Tuesday, October 16 , 2018, 9:00 pm | Fair 59º

Harris Sherline

Harris Sherline: Fire Response Criticism Not Always Informed Opinion

Even best intentions can be misguided, so be sure to get the facts straight before calling out professionals who fight fires

Noozhawk and newspapers have been full of letters and commentaries about the Jesusita Fire. Lots of well-deserved praise and appreciation for the firefighters, the Santa Barbara County Sheriff’s Department and Santa Barbara police, all of whom did an outstanding job of protecting the lives and property of South Coast residents.

Harris Sherline
Harris Sherline

However, along with the expressions of gratitude have come the usual litanies of criticism and suggestions, most of which probably have little practical value. Some of them also struck me as being a bit harsh, as well-intentioned as they may have been.

As for criticism, my personal pet peeve is not about the many dedicated people who deliberately expose themselves to danger to protect others. It’s about the penchant of some elected officials, who look for every opportunity to get into the limelight by working their way to the podium during news conferences, seemingly for no other reason than to be noticed. This is extremely annoying to me.

Following are just some of the commentary headlines that have been published about the fire:

» “Why no air attack when fire started?”

» “Fire prevention must be a priority.”

» “Better method for doing water drops.”

» “Snuff unnatural ignition sources.”

» “Deploy Guard to help battle blaze.”

» “‘Let it burn’ policy a disaster waiting to happen.”

Since none of the commentaries or letters provided any information about the backgrounds of the various writers, obviously it’s not possible to properly evaluate their criticisms and/or suggestions. However, my own experience does offer some frame of reference. Over the years, as is probably the case with most people, I’ve had a tendency to form opinions or reach conclusions without the requisite background or research on which to base my thinking.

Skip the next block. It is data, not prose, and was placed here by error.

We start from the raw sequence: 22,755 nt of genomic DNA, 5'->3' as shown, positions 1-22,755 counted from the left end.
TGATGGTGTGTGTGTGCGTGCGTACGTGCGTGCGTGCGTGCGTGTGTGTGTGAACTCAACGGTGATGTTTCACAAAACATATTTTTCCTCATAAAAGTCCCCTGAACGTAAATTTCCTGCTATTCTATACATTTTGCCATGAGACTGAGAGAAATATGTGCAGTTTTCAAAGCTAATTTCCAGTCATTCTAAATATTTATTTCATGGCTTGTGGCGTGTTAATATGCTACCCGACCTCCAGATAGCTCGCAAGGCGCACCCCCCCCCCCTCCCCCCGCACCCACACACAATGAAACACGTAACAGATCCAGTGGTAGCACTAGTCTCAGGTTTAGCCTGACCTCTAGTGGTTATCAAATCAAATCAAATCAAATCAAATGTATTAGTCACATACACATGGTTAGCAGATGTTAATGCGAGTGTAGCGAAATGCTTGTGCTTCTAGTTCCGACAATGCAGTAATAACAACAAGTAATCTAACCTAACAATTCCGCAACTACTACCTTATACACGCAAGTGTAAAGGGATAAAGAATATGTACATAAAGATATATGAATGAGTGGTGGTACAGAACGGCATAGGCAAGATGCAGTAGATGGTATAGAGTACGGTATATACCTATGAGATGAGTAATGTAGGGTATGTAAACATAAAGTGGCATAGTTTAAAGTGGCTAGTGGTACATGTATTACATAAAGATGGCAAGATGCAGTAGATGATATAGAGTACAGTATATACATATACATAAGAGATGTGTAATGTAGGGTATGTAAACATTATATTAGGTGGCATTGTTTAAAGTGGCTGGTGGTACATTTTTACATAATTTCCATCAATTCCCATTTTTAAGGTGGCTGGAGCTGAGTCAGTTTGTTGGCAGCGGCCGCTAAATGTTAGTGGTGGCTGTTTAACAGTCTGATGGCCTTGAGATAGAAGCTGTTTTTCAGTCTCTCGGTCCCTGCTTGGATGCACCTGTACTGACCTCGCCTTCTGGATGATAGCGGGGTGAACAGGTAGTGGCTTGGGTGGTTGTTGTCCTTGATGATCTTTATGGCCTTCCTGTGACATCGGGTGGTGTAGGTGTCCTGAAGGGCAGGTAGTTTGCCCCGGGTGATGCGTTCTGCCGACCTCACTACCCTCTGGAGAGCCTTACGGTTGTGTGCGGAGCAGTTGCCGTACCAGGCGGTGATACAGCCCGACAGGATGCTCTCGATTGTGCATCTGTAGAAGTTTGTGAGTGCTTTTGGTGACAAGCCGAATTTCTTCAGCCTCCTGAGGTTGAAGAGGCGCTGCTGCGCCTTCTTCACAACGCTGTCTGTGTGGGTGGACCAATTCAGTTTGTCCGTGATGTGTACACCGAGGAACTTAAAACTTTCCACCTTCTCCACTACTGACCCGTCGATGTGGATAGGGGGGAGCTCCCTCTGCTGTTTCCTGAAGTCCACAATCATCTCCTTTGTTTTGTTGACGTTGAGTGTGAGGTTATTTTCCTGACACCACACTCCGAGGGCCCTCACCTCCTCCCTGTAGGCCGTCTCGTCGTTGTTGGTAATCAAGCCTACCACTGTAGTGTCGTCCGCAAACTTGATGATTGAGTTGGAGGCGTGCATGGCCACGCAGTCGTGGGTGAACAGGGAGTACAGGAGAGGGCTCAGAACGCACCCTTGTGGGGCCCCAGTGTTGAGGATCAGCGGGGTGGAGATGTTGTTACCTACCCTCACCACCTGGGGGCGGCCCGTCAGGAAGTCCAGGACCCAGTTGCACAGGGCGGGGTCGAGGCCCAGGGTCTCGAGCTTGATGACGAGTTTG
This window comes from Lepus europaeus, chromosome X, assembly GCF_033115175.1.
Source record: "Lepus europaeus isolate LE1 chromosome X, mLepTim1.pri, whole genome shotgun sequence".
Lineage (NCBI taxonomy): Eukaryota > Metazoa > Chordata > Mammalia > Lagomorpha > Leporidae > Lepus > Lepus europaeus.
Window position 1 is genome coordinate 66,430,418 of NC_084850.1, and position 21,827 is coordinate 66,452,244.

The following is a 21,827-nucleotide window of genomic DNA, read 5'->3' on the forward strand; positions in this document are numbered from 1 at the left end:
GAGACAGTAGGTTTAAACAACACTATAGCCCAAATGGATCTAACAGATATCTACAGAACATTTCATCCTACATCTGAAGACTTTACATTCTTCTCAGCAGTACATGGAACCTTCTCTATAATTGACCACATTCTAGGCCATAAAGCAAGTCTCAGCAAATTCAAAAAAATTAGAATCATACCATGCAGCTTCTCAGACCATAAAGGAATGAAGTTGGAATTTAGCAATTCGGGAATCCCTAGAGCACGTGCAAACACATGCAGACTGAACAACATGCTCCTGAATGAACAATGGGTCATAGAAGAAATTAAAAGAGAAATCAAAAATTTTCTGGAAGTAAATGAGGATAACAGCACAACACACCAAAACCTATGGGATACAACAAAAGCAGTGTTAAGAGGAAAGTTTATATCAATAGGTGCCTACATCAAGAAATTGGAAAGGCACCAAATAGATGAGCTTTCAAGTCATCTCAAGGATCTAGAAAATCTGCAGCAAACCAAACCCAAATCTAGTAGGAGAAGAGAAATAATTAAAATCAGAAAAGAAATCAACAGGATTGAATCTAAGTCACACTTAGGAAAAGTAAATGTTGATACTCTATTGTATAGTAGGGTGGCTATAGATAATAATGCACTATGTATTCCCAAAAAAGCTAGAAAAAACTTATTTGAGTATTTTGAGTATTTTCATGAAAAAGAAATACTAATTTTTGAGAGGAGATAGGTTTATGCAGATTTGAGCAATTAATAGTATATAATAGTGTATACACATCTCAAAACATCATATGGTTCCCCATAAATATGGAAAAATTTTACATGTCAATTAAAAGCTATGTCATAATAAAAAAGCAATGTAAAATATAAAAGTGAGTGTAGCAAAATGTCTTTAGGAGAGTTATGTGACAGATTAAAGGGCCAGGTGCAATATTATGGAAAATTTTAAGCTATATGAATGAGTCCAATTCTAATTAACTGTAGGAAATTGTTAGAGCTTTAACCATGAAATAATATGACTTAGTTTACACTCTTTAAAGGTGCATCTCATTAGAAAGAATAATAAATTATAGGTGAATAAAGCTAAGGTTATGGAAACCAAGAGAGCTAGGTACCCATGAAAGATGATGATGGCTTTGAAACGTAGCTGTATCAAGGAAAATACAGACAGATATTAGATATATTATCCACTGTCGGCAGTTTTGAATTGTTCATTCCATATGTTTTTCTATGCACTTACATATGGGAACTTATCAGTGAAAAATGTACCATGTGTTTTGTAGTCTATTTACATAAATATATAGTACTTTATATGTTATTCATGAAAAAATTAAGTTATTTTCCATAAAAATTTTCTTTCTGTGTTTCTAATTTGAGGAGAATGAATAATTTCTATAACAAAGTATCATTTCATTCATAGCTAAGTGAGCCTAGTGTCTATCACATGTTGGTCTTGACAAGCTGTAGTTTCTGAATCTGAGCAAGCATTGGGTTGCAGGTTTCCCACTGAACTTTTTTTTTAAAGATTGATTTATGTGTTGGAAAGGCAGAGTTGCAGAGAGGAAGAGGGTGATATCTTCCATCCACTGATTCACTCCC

For example, when my wife and I moved to the Santa Ynez Valley in 1984, early on I came to the conclusion that the local hospital was not being properly operated, as a business, that is, and that many of its problems could be resolved with proper management. After many years as a CPA and entrepreneur, I concluded, wrongly I might add, that the organization just was not being well run. However, I failed to take into account the fact that I knew very little about the health-care industry in general and even less about hospitals in particular.

After living in the Valley for about two years, I became directly involved with the hospital as a volunteer, and a few years later found myself as its CEO. My education about hospitals really began at that point. It was a crash course, and I soon learned there were good reasons for most of the management decisions I had previously criticized.

My sense is that the same sort of caveat can be applied to many, perhaps most, of the commentaries about the handling of the Jesusita Fire or other fires in Santa Barbara County. Many of the suggestions may make sense, but they may not be doable for various reasons, such as cost, availability or lack of resources, technical feasibility, etc.

A good example is the Zaca Fire, which started on July 4, 2007. It began 15 miles northeast of Buellton and was not controlled until the end of October of that year, after burning more than 240,000 acres. The fire was started by sparks from a grinding machine that was being used to repair a water pipe on private property that was well out of the populated area. Given that it started on a ranch that was at least 15 miles from the nearest fire station and was difficult to reach, it’s hard to see how it could have been prevented from spreading, even if the various suggestions that have been made as a result of the Jesusita Fire might have been adopted at the time.

I am privileged to have a good friend who is a retired Santa Barbara County fire captain, and through the course of the recurring fires that are so common here, he has explained a great deal to me about professional firefighting, along with giving me some understanding of the many scientific and technical advances that have been made in both building construction and firefighting over the years.

As a result, although I’m certainly no expert, my conclusion is that most of us have a tendency to oversimplify and to criticize, at least until we learn enough to have an informed opinion about the handling of many situations.

Perhaps we should all wait for more information before offering criticisms or suggestions.

— Harris R. Sherline is a retired CPA and former chairman and CEO of Santa Ynez Valley Hospital who has lived in Santa Barbara County for more than 30 years. He stays active writing opinion columns and his blog, Opinionfest.com.

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